But, as one study indicates:

"In order to successfully participate in an online program, a student must be well organized, self-motivated, and possess a high degree of time management skills in order to keep up with the pace of the course. For these reasons, online education is not appropriate for younger students (i.e. elementary or secondary school age), and other students who are dependent learners and have difficulty assuming responsibilities required by the online paradigm." (emphasis added)

5. Teaching will become a marginalized profession in which there will be few veteran teachers but many beginners who will leave teaching very quickly. Without the necessary core of veteran teachers to mentor the new ones, the wisdom and value of experience will be lost for all but the most privileged young learners. As a recent report by Robert Ingersoll and Lisa Merrill on the present demographics of teachers states:

"Teaching will become a very, very large occupation, dominated by those trained in core academic subjects and special education. Because of the large size of this occupation, teachers' salaries may likely decline in real dollars. As the field continues to balloon and the large older portion of the teaching force retires, teaching will be practiced predominantly by beginners and the young. But beginners, the largest group of the largest occupation, are also the least stable and, our analysis also shows, that instability has been increasing."

Although Governor Christie backed off in 2010 from his threat to reduce teacher pensions, the effect on veteran teachers was toxic:

"The retirement rate of teachers in New Jersey has also ballooned. The New Jersey Education Association said the number of teachers' union members whose retirement applications were submitted and approved by the pension fund almost doubled to about 7,250 in 2010 from 2009."

6. Poverty is the greatest cause of poor education. Unless poverty is seriously addressed, no amount of "reform" is going to improve our educational system, certainly not tenure "reform." Teachers, teachers' unions, parenting, and lack of choice can be used as scapegoats. But attacking them will not address the problem nor have a positive impact in giving young learners the opportunity to learn. In one of many articles tying poverty to poor education, it has been reported:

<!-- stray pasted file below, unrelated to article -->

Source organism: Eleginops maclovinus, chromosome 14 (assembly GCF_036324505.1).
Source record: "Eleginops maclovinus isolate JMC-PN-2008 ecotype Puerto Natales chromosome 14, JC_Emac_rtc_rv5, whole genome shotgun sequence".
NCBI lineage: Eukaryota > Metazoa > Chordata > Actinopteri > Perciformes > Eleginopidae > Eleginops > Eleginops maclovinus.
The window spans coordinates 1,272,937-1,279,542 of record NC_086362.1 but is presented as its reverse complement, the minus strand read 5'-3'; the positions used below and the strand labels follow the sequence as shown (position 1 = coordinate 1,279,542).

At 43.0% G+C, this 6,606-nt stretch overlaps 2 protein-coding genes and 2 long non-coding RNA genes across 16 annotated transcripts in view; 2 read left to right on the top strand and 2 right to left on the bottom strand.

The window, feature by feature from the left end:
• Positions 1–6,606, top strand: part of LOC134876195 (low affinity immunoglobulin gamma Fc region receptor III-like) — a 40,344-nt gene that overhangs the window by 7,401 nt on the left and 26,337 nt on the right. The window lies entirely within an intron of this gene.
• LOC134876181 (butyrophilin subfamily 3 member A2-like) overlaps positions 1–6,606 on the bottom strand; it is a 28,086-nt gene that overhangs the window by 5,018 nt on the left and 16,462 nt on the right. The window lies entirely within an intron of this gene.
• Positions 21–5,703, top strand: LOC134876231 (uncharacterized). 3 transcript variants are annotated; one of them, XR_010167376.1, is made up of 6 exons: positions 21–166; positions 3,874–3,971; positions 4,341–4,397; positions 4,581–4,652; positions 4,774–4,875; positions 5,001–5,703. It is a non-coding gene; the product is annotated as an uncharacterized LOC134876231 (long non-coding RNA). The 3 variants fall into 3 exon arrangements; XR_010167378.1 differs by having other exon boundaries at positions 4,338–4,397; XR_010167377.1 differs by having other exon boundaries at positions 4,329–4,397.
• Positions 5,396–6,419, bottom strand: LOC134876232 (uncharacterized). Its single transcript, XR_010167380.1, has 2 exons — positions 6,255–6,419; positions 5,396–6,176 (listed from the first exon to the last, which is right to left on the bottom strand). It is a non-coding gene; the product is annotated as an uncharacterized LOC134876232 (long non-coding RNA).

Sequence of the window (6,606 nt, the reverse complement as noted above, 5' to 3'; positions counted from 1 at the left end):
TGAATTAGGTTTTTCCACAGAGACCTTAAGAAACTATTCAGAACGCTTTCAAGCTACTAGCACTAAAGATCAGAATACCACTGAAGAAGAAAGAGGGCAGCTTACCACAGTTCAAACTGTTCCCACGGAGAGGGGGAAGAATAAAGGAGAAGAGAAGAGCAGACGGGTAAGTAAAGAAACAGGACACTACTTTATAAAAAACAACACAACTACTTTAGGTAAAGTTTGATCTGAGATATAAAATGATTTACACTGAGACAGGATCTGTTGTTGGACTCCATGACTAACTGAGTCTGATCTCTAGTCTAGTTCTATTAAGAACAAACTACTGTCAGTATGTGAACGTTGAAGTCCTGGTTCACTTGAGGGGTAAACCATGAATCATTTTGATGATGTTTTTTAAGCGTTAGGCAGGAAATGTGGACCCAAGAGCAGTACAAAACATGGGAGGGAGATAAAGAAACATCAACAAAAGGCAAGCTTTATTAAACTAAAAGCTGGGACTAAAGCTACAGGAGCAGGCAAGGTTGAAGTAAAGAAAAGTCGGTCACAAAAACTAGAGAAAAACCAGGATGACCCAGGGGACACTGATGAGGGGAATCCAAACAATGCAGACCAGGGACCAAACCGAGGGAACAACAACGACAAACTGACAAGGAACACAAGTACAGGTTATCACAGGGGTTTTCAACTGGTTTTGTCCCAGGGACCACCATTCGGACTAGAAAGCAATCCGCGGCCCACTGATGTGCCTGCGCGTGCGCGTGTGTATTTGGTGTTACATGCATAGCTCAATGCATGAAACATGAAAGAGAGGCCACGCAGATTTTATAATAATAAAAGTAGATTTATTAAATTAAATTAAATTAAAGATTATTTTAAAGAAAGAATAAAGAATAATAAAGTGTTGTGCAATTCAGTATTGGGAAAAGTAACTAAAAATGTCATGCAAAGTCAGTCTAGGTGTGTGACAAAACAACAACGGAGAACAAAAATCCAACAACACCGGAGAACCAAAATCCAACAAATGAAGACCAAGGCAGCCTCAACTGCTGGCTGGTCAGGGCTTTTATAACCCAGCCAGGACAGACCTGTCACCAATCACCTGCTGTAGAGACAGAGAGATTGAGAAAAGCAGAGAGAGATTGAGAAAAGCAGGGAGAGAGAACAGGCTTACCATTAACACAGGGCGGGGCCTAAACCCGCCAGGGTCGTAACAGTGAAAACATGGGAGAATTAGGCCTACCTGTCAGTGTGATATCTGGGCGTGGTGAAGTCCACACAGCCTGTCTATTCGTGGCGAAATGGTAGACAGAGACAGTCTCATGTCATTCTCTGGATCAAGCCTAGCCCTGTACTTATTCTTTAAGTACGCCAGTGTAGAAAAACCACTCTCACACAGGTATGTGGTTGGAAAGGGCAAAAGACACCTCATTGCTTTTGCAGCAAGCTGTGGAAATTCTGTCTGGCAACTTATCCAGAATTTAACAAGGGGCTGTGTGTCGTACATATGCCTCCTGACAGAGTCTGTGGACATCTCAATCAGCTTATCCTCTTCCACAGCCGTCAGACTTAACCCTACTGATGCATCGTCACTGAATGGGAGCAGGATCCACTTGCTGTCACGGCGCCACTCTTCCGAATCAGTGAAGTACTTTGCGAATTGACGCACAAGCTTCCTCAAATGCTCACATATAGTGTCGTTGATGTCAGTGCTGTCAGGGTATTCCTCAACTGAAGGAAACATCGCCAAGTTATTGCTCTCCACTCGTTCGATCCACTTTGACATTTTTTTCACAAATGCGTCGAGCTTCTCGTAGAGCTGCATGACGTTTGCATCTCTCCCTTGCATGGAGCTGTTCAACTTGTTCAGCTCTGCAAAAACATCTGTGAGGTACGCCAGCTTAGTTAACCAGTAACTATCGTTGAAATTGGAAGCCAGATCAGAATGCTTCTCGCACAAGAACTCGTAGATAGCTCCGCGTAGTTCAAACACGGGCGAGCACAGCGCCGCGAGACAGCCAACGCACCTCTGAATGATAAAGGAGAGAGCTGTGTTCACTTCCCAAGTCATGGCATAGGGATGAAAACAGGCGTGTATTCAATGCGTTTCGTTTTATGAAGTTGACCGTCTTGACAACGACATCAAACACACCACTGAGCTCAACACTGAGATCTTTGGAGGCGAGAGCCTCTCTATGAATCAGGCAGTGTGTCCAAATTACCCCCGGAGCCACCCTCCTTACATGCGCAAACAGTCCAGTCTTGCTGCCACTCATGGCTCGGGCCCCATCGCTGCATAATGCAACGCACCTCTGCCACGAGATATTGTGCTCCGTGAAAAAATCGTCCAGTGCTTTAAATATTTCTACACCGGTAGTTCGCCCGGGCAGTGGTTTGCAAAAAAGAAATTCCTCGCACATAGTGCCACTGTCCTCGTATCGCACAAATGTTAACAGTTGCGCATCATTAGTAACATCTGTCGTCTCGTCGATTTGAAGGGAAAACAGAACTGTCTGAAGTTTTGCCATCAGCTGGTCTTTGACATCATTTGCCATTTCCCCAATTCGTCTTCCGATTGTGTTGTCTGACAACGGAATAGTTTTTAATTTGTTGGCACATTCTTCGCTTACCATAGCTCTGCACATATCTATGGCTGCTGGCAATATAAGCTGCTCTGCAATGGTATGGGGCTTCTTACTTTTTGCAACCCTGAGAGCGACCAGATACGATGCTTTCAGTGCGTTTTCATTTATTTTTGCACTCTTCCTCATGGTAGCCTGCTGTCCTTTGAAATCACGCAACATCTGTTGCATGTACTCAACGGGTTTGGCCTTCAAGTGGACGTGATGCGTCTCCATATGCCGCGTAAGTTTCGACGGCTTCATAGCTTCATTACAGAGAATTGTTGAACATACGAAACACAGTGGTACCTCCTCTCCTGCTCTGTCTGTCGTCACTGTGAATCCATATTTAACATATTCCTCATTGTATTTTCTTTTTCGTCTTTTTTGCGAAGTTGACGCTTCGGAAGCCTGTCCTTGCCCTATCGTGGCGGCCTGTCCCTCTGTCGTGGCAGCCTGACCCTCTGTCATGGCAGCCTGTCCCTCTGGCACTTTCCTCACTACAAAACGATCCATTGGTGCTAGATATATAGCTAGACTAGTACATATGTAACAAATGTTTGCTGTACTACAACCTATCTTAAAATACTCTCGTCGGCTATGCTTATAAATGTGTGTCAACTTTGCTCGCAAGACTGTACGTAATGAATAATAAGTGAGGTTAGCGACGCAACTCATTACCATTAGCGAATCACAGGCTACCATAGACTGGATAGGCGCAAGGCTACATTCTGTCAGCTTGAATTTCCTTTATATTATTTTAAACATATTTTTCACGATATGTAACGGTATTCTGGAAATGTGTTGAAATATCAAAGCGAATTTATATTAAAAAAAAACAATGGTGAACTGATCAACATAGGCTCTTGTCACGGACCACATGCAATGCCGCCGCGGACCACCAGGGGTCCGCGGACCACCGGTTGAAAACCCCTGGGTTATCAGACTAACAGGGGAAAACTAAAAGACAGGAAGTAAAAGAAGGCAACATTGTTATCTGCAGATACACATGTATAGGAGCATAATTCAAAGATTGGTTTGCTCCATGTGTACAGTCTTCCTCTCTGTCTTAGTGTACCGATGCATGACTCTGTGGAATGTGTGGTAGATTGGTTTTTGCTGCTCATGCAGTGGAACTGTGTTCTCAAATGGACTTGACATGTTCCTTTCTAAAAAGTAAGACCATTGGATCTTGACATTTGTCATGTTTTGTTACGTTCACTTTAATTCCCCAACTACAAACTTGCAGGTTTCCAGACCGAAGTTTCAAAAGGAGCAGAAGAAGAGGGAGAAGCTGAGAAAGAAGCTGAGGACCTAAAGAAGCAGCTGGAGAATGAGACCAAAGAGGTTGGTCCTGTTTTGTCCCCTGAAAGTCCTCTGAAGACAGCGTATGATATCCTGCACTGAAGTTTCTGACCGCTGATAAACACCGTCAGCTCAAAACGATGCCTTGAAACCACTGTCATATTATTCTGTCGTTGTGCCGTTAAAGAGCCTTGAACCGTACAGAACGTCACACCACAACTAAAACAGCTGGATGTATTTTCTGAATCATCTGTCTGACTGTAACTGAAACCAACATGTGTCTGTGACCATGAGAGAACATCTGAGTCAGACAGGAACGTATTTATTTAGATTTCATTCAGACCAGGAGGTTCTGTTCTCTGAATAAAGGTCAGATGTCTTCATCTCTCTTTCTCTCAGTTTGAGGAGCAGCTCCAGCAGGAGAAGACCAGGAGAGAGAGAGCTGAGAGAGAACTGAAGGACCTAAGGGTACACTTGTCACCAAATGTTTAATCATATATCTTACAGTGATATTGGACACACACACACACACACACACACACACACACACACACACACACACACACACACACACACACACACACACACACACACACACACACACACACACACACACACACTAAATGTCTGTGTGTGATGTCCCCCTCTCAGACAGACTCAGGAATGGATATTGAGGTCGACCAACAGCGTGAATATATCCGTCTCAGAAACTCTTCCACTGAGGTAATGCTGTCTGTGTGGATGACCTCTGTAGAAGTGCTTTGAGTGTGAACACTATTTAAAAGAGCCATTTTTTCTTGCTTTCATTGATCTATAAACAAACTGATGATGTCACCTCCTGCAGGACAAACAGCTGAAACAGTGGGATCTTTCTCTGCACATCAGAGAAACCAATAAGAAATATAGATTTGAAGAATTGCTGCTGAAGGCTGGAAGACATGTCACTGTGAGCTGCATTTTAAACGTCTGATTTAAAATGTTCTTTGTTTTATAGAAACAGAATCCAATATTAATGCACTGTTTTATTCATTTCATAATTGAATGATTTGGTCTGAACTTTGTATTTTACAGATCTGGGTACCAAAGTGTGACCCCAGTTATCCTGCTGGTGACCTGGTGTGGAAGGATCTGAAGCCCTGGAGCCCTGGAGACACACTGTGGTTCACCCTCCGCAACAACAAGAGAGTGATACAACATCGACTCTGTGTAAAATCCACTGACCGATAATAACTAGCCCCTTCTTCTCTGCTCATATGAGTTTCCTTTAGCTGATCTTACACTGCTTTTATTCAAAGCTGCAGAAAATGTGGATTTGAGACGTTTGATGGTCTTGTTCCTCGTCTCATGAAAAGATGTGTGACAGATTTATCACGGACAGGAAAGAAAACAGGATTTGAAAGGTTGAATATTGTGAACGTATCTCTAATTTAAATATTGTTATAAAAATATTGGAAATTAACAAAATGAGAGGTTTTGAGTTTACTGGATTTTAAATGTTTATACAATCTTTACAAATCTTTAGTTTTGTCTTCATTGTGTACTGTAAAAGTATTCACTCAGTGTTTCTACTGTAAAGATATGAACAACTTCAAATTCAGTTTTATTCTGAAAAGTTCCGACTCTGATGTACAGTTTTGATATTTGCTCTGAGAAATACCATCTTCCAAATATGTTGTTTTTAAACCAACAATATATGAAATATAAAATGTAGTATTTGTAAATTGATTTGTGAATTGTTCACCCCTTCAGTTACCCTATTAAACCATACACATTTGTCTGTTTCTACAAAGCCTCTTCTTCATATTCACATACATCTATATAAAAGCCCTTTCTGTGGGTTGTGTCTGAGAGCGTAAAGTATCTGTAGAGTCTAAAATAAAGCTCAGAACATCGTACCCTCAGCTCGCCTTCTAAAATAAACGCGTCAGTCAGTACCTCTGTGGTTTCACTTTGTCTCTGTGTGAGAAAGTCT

"Simple comparisons between children in poor families and children in non-poor families using national data sets indicate that poor children are more likely to do worse on indices of school achievement than non-poor children are. Poor children are twice as likely as non-poor children to have repeated a grade, to have been expelled or suspended from school, or to have dropped out of high school. They are also 1.4 times as likely to be identified as having a learning disability in elementary or high school than their non-poor counterparts. A study called "The Impact of Family Income on Child Achievement" (by Gordon Dahl and Lance Lochner) measured the consequences of growing up poor for a child's math and reading achievement: a $1,000 increase in parental income raises math test scores by 2.1 percent and reading test scores by 3.6 percent."

Governor Christie and other so-called educational reformers can try to minimize the autonomy of teachers and turn them from professionals into semi-skilled labor, but instead of solving the problems that come with improving educational quality through strategies to reduce poverty, they are merely tinkering with and damaging a complex system of learning that can be irreparably harmed. Without the minimal protection of tenure, the teaching profession will become even more unattractive to the very cohort of bright, young students that are so desperately needed in the future to educate our children, not indoctrinate them.